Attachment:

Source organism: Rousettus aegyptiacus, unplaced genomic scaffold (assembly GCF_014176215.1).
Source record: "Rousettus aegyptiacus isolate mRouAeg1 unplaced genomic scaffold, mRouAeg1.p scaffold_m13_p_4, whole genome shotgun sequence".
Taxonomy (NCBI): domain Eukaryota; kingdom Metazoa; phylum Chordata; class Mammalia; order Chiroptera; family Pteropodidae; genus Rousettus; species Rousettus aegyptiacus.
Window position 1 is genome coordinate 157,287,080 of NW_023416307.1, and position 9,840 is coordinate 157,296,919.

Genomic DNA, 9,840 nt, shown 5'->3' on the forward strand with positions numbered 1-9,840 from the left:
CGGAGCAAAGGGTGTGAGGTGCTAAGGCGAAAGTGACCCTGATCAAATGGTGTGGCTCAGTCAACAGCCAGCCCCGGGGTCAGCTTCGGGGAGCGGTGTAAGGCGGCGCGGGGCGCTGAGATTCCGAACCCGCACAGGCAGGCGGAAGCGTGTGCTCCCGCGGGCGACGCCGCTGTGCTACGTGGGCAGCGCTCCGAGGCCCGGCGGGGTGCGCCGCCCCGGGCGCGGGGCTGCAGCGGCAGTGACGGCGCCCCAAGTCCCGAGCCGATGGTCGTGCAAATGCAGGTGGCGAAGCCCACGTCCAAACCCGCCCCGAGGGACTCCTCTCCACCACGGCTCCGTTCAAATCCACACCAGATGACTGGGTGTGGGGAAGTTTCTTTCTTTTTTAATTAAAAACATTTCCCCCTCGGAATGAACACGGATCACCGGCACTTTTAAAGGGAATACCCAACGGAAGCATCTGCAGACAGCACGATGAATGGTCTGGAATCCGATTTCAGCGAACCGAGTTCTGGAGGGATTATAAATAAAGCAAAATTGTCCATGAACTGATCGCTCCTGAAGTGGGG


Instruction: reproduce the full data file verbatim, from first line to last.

Source organism: Rousettus aegyptiacus, unplaced genomic scaffold (assembly GCF_014176215.1).
Source record: "Rousettus aegyptiacus isolate mRouAeg1 unplaced genomic scaffold, mRouAeg1.p scaffold_m13_p_4, whole genome shotgun sequence".
Taxonomy (NCBI): domain Eukaryota; kingdom Metazoa; phylum Chordata; class Mammalia; order Chiroptera; family Pteropodidae; genus Rousettus; species Rousettus aegyptiacus.
Window position 1 is genome coordinate 157,287,080 of NW_023416307.1, and position 9,840 is coordinate 157,296,919.

Genomic DNA, 9,840 nt, shown 5'->3' on the forward strand with positions numbered 1-9,840 from the left:
CGGAGCAAAGGGTGTGAGGTGCTAAGGCGAAAGTGACCCTGATCAAATGGTGTGGCTCAGTCAACAGCCAGCCCCGGGGTCAGCTTCGGGGAGCGGTGTAAGGCGGCGCGGGGCGCTGAGATTCCGAACCCGCACAGGCAGGCGGAAGCGTGTGCTCCCGCGGGCGACGCCGCTGTGCTACGTGGGCAGCGCTCCGAGGCCCGGCGGGGTGCGCCGCCCCGGGCGCGGGGCTGCAGCGGCAGTGACGGCGCCCCAAGTCCCGAGCCGATGGTCGTGCAAATGCAGGTGGCGAAGCCCACGTCCAAACCCGCCCCGAGGGACTCCTCTCCACCACGGCTCCGTTCAAATCCACACCAGATGACTGGGTGTGGGGAAGTTTCTTTCTTTTTTAATTAAAAACATTTCCCCCTCGGAATGAACACGGATCACCGGCACTTTTAAAGGGAATACCCAACGGAAGCATCTGCAGACAGCACGATGAATGGTCTGGAATCCGATTTCAGCGAACCGAGTTCTGGAGGGATTATAAATAAAGCAAAATTGTCCATGAACTGATCGCTCCTGAAGTGGGG